While the two witnesses thought that their first mission was to convey the news of the glorious apparition to the inhabitants of the vicinity of Corps, the concern of Mary, Mother of the Divine Redeemer, was to remind the Church of her duty of being the herald of the Good News of Salvation. This is why Marie is not concerned with exalting herself, even though she deserves this honor. The Mother of the Church seems to remind us of submission as a fundamental condition for deserving the graces that her Son has left us as an inheritance, through his abnegation to the human condition and culminating in the outpouring of his blood on the cross.

The Apparition of Mary in La Salette is not an end in itself. Mary intends to awaken in all the baptized, starting with those to whom was given the greatest responsibilities in the Church, the awareness of the urgency of announcing to all the mystery of her Son, who was buried and was raised on the third day. She does not place herself at the center of her message. The purpose of his glorious apparition, as during the wedding feast in Cana, is to ask obedience from his Son: “Do whatever he tells you” (Jn 2:5).

In 2001, John Paul II, in his message for World Mission Day, encouraged the people of God to set out to bring the Gospel of Jesus to all peoples. What story should we tell then? The luminous crucifix that Mary wears on her chest during the apparition answers precisely this question, since it was the one thing that most attracted the attention of Maximin and Melanie because of the light emanating from it. This shows and confirms Paul’s missionary call: “For Jews demand signs and Greeks look for wisdom, but we proclaim Christ crucified” (1 Cor 1:22–23). It is this story, this message that we must tell until the final coming of Christ. In order for this “great adventure of evangelization” to be effective, John Paul II proposes new methods, new models and new paradigms. In this mission common to all, it is important to make present the grace of our Lord Jesus Christ in the lives of our brothers and sisters.

Remembering helps us to move forward for a better future

In her last recommendation to the visionaries at La Salette, Mary asked them to make “this” known to all Her people, and she repeated it twice in French (precisely: “Eh bien, mes enfants, vous le ferez passer à tout mon people”).  That “this” which has been transmitted for 175 years is contained in the entire La Salette event. Here, details are important: the country in which the apparition took place (19th century France); the place of the apparition (a village in the Alps); the time (about 3. 00 p.m. on Saturday, September 19, 1846); the time after the first vespers of the liturgical feast of Our Lady of Sorrows (celebrated on the third Sunday of September[1]); the dress of the Beautiful Lady, modeled on that worn by the peasant women of the region of La Salette, and other elements she had on her (the crucifix with Jesus[2], the pliers and hammer[3], the two chains[4], the multicolored roses); then the sadness, the hidden face, the tears, the way Mary moved and her gestures in the presence of the children. But also, the message itself and the two languages in which it was communicated, the spring that emerged and continues to run at the place of the Apparition, where the sphere of light appeared with the person of Our Lady sitting inside, and finally the fact that both children received secrets, which they did not even talk about between themselves.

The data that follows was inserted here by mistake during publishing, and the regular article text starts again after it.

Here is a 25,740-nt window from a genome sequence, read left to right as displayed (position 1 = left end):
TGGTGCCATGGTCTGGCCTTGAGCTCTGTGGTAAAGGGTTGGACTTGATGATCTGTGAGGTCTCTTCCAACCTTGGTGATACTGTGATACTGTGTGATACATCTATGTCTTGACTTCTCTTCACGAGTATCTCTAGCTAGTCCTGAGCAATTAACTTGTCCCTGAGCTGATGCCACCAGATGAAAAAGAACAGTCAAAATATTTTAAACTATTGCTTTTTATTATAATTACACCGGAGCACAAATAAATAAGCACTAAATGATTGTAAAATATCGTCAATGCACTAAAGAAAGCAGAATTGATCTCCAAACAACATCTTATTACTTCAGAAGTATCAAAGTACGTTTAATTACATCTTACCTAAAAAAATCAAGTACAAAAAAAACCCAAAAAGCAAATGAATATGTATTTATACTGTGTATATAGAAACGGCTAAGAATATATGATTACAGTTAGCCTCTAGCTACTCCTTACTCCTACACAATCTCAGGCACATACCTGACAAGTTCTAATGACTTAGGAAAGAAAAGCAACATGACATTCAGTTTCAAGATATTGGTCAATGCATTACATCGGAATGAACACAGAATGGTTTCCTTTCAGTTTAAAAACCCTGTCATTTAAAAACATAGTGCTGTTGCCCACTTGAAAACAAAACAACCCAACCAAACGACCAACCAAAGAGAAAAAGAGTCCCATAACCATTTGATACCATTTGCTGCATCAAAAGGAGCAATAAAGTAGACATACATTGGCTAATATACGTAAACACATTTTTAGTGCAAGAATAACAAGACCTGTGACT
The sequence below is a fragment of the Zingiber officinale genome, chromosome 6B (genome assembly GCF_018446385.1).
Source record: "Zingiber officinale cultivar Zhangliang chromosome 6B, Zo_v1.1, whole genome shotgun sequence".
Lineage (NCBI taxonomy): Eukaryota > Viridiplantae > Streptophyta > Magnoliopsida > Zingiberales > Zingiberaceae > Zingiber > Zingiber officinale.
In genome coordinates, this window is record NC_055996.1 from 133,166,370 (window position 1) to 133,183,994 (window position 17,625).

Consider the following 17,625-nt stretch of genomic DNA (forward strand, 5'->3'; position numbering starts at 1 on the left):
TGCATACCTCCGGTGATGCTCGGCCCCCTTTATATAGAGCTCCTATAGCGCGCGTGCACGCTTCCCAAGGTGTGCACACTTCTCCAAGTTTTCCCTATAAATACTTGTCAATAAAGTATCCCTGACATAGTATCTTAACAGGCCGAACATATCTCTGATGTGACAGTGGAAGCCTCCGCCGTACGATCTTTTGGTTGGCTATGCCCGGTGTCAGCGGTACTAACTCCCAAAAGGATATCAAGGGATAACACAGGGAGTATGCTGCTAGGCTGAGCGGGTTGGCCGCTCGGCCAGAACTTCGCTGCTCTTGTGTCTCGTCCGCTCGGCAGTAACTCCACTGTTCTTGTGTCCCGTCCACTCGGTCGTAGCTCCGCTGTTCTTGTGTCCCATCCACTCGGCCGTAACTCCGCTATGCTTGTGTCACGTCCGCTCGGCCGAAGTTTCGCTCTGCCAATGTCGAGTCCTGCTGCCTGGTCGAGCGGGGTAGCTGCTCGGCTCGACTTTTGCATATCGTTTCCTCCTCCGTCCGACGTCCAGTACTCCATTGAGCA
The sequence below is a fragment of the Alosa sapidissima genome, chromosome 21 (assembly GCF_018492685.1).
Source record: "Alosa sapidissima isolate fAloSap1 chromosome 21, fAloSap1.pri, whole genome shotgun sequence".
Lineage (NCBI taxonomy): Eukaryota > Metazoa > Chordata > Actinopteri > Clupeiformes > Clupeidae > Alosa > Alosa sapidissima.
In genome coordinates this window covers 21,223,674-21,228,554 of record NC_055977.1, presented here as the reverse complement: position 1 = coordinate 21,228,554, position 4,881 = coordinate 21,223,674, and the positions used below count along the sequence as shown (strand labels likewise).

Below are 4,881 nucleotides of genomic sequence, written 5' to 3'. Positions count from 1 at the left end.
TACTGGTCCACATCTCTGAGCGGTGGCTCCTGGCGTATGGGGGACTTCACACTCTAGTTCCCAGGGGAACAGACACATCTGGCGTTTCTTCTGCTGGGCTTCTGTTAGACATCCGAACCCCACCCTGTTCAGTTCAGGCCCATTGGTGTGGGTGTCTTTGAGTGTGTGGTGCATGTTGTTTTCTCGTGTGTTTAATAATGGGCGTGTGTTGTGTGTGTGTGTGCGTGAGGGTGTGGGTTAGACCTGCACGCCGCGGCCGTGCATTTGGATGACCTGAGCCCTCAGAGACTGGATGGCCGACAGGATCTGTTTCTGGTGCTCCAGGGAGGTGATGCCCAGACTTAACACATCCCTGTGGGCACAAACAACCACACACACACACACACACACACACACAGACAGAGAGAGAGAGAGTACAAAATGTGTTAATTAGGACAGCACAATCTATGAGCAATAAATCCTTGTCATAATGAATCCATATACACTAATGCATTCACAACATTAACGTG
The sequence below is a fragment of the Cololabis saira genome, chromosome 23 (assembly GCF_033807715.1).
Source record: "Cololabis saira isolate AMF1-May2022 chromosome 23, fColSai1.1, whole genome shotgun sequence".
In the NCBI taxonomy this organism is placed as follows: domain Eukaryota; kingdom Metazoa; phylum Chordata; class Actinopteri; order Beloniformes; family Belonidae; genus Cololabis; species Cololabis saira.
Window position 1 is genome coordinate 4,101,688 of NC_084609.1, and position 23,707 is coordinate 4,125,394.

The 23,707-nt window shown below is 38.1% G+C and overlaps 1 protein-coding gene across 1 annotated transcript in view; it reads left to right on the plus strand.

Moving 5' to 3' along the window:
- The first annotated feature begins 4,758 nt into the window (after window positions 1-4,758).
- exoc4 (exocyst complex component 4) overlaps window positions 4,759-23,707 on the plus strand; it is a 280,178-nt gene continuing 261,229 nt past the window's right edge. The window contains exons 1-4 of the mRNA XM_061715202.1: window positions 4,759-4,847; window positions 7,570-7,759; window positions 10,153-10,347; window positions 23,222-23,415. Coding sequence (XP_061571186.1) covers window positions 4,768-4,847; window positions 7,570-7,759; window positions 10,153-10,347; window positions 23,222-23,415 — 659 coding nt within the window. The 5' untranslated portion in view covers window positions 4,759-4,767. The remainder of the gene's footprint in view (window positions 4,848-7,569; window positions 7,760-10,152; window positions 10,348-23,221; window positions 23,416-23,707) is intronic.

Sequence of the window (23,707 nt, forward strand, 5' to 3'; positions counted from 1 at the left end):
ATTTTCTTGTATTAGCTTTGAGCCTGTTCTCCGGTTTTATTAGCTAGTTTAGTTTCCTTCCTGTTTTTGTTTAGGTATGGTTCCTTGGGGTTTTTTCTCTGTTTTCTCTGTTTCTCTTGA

All of these elements are known to us. We talk about them at every possible opportunity. As long as the Basilica of the Blessed Virgin Mary exists on the mountain near the village of La Salette in France, and as long as the Congregation of the Missionaries of Our Lady of La Salette exists, the continuity and actuality of the message of the Beautiful Lady, communicated to Melanie and Maximin, will be assured. The transmission of the story of this event supposes a continuation until the end of time, but it could have ended earlier, if men would convert and by their conduct make useless the call of the Lady in tears to conversion and penance.

Our Lady’s true spiritual children surely consider the conversion of humanity to the paths of the Divine Will more important than the existence of the Basilica of Our Lady of La Salette and of the Congregation of the Missionaries of La Salette itself.

One element remains unresolved and is the subject of useless controversy: what is the significance of the secrets entrusted to Melanie and Maximin[5]?

The fact that Mary entrusted secrets to these two children constitutes an important element in the transmission of the story of the event at La Salette. They are a guarantee that the encounter had the character of mystery and therefore requires respect. We should not be worried about discovering their content, but in giving the account of the apparition, we should always mention their existence in humbly acknowledging our ignorance as to their content.

Flavio Gillio MS